The revolt of the elites against national life and their neglect of the common good have undermined trust in an already diminished authority. There has been a flourishing of varieties of political gnosticism, ersatz belief systems, pseudo-sciences, fake news, and apocalyptic conspiracy movements. Politics has become the art of continuously reinventing reality. Donald Trump was in this respect a profoundly camp figure making artifice out of American carnage. Boris Johnson embodies Merrie England, a jester in the court of public opinion. Deep and inarticulate emotional currents are transmogrified into hyper-reality. Simulation and fiction become the generators of social movements and political realignment. What counts is who tells the story that resonates best with people’s lives.
The Labour Party has lost its identity and its struggling leadership has pursued policies without politics, and tactics without strategy – what Sun Tzu calls “the noise before defeat”. Trapped by its conventionality and a culture that lacks intellectual curiosity, it has been engulfed in an ending whose meaning it cannot grasp. In the last decade, Labour has been beaten in four general elections, two European elections and a referendum; defeats symptomatic of a deeper malaise. Labour no longer possesses the intellectual and philosophical resources for a political renascence and it does not look beyond itself to acquire them. A new era is beginning and it is leaving progressive politics behind.
Twelve years ago, Blue Labour stood for an English modernity that is a paradoxical mix of conservative and radical dispositions. EP Thompson describes “a rebellious traditional culture” in which custom is defended and economic rationalisation resisted. The Labour Party grew out of this culture and played a vital role in maintaining the traditions of the country and in shaping its modernity. But no more; the radical liberal now dominates.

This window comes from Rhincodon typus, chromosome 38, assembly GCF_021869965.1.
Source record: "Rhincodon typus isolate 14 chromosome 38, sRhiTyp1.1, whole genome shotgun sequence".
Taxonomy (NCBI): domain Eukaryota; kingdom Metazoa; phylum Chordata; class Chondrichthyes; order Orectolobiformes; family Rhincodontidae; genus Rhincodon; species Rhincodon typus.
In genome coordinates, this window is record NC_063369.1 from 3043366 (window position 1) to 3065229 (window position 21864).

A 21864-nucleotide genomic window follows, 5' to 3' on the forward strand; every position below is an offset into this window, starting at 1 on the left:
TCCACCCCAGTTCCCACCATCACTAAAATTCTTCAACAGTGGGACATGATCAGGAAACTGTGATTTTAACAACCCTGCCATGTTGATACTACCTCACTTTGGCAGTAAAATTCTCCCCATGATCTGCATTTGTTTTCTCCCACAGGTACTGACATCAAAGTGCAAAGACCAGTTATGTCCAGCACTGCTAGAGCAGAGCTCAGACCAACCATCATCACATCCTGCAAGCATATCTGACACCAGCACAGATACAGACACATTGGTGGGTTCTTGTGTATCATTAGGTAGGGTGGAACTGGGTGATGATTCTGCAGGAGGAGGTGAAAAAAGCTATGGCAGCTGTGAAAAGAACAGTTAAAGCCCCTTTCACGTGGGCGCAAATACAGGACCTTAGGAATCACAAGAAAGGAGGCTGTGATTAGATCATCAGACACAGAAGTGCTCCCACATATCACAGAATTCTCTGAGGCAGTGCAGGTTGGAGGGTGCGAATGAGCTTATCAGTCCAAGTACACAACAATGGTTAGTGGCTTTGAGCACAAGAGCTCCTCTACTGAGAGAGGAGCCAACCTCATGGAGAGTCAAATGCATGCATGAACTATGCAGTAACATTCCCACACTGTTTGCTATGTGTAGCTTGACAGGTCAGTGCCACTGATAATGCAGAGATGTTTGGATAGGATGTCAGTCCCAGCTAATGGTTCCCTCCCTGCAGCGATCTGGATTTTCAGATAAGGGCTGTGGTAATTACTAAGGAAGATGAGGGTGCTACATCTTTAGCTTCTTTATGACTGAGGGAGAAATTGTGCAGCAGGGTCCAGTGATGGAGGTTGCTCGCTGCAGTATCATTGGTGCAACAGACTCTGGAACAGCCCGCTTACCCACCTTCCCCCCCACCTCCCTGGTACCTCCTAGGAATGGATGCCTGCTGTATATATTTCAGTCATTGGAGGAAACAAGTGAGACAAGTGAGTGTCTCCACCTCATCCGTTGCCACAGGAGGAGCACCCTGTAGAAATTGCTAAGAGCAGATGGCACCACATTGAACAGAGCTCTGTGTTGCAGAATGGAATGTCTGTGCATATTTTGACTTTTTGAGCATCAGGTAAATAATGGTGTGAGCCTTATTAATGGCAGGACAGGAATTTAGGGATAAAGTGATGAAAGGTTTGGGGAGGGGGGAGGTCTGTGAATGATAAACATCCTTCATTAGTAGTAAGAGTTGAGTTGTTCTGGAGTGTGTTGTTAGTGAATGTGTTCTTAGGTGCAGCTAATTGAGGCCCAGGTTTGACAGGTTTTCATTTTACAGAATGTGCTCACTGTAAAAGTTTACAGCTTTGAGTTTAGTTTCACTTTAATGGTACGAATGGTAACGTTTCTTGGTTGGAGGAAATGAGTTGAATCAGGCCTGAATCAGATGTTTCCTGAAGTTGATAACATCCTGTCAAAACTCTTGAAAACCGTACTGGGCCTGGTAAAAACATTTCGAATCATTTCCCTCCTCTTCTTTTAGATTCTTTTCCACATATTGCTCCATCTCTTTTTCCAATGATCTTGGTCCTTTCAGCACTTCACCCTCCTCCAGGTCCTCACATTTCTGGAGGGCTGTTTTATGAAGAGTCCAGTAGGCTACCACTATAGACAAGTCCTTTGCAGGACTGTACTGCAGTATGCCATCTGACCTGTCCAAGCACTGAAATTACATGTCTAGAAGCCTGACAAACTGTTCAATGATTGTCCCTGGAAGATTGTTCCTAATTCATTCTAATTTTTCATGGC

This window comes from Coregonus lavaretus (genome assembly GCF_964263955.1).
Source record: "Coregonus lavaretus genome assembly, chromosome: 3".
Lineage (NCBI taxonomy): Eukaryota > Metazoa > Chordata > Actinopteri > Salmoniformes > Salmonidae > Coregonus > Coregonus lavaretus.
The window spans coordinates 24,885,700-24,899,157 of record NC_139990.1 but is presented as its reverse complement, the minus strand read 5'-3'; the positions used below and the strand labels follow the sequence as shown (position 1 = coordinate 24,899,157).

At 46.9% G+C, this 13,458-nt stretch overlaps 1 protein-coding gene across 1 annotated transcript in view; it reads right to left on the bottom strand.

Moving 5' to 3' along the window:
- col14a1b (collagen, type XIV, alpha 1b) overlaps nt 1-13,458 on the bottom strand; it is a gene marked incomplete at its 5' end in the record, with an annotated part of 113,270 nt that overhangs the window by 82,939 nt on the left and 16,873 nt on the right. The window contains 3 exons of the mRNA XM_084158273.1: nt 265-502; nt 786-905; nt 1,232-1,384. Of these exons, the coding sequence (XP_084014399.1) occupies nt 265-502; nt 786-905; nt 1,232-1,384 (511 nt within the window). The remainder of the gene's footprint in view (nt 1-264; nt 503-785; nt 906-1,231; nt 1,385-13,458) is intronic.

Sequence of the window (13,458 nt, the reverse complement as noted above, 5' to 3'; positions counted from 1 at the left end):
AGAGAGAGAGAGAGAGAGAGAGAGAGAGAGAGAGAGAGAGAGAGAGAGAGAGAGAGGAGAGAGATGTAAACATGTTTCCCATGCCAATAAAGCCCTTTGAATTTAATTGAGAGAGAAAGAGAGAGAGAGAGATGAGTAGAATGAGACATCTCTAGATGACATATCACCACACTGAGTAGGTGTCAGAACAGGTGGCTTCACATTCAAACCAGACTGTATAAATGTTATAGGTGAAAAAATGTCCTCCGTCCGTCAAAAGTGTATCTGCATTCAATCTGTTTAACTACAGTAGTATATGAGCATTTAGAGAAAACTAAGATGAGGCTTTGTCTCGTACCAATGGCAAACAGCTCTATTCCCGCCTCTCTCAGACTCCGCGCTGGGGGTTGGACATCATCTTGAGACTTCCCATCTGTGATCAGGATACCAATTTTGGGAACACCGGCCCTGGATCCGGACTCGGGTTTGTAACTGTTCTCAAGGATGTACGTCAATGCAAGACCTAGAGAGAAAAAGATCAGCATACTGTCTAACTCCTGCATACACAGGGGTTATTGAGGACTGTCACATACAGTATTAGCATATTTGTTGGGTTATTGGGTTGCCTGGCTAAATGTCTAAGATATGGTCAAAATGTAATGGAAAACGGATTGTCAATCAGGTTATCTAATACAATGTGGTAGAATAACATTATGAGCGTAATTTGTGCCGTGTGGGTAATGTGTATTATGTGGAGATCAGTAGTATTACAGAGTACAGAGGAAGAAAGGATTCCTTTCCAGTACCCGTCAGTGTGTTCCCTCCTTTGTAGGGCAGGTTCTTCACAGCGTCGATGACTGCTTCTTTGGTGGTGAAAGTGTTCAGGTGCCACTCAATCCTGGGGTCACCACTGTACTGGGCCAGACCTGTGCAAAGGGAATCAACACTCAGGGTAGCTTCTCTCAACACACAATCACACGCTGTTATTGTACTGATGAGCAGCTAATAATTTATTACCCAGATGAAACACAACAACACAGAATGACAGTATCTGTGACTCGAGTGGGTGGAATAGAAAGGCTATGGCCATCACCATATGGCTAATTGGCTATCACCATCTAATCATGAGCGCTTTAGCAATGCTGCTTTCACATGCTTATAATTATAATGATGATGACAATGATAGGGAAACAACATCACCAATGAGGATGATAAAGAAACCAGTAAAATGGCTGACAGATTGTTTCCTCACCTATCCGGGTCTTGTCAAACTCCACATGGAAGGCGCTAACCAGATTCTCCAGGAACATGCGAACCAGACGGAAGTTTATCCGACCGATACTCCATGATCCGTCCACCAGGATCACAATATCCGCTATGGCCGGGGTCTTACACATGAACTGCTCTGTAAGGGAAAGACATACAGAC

Blue Labour was an attempt to recover Labour’s politics of paradox and bring together the forces of social order and liberty, reconciling traditional England with the post-industrial, multi-ethnic country we have become. After the upheavals of liberal globalisation and historically unprecedented levels of immigration it argued for the restoration of the conservative disposition to counter liberal domination, and win a fair and just balance of power between capital and labour. Its politics of the common good stood for the labour interest and the fundamental elements of life – people’s relationships and family, work, a sense of belonging, and a sustainable place in the natural world.
But it understood that politics is also about tragedy. Things don’t always work out for the better. At a time of extraordinary change – and in the face of major geopolitical and domestic challenges – the political and intellectual ambitions of Labour and the Conservatives have shrunk.
After Labour’s defeat in 2019, Blue Labour’s Twitter timeline was overwhelmed by abuse. Something similar is now brewing among right-wing Tories who believe Boris Johnson has been captured by Blue Labour ideas. In truth, our two major political parties are neither conservative in the best sense nor radical in being dynamic and original. The world is turning, and while they are in thrall to the progressive politics of the old liberal era, they offer no harbour in the storm.
[See also: The rise and fall of digital Corbynism]
This article appears in the 22 Sep 2021 issue of the New Statesman, Great Power Play